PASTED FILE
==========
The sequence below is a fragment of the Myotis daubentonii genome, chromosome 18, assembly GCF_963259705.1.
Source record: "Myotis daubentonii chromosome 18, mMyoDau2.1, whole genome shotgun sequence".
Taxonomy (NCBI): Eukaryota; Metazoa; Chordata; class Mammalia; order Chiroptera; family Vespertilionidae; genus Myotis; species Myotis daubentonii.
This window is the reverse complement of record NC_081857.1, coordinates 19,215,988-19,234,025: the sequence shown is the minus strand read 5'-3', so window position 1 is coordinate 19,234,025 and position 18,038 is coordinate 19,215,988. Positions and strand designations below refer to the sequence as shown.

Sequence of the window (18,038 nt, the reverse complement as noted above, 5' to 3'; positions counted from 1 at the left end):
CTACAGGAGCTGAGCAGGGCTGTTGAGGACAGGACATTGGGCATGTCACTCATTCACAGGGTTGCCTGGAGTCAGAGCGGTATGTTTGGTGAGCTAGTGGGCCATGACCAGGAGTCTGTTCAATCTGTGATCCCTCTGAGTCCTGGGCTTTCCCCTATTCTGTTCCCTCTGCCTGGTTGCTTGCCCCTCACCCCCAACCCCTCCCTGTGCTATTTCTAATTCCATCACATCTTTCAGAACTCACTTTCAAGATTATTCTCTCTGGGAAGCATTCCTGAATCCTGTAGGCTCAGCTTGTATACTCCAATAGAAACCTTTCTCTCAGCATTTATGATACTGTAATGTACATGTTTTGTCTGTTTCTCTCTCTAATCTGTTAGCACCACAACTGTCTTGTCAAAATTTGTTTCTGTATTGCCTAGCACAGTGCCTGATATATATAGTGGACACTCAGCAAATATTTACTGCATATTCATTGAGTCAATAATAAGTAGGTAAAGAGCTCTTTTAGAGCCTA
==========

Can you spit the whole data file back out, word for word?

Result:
The sequence below is a fragment of the Myotis daubentonii genome, chromosome 18, assembly GCF_963259705.1.
Source record: "Myotis daubentonii chromosome 18, mMyoDau2.1, whole genome shotgun sequence".
Taxonomy (NCBI): Eukaryota; Metazoa; Chordata; class Mammalia; order Chiroptera; family Vespertilionidae; genus Myotis; species Myotis daubentonii.
This window is the reverse complement of record NC_081857.1, coordinates 19,215,988-19,234,025: the sequence shown is the minus strand read 5'-3', so window position 1 is coordinate 19,234,025 and position 18,038 is coordinate 19,215,988. Positions and strand designations below refer to the sequence as shown.

Sequence of the window (18,038 nt, the reverse complement as noted above, 5' to 3'; positions counted from 1 at the left end):
CTACAGGAGCTGAGCAGGGCTGTTGAGGACAGGACATTGGGCATGTCACTCATTCACAGGGTTGCCTGGAGTCAGAGCGGTATGTTTGGTGAGCTAGTGGGCCATGACCAGGAGTCTGTTCAATCTGTGATCCCTCTGAGTCCTGGGCTTTCCCCTATTCTGTTCCCTCTGCCTGGTTGCTTGCCCCTCACCCCCAACCCCTCCCTGTGCTATTTCTAATTCCATCACATCTTTCAGAACTCACTTTCAAGATTATTCTCTCTGGGAAGCATTCCTGAATCCTGTAGGCTCAGCTTGTATACTCCAATAGAAACCTTTCTCTCAGCATTTATGATACTGTAATGTACATGTTTTGTCTGTTTCTCTCTCTAATCTGTTAGCACCACAACTGTCTTGTCAAAATTTGTTTCTGTATTGCCTAGCACAGTGCCTGATATATATAGTGGACACTCAGCAAATATTTACTGCATATTCATTGAGTCAATAATAAGTAGGTAAAGAGCTCTTTTAGAGCCTA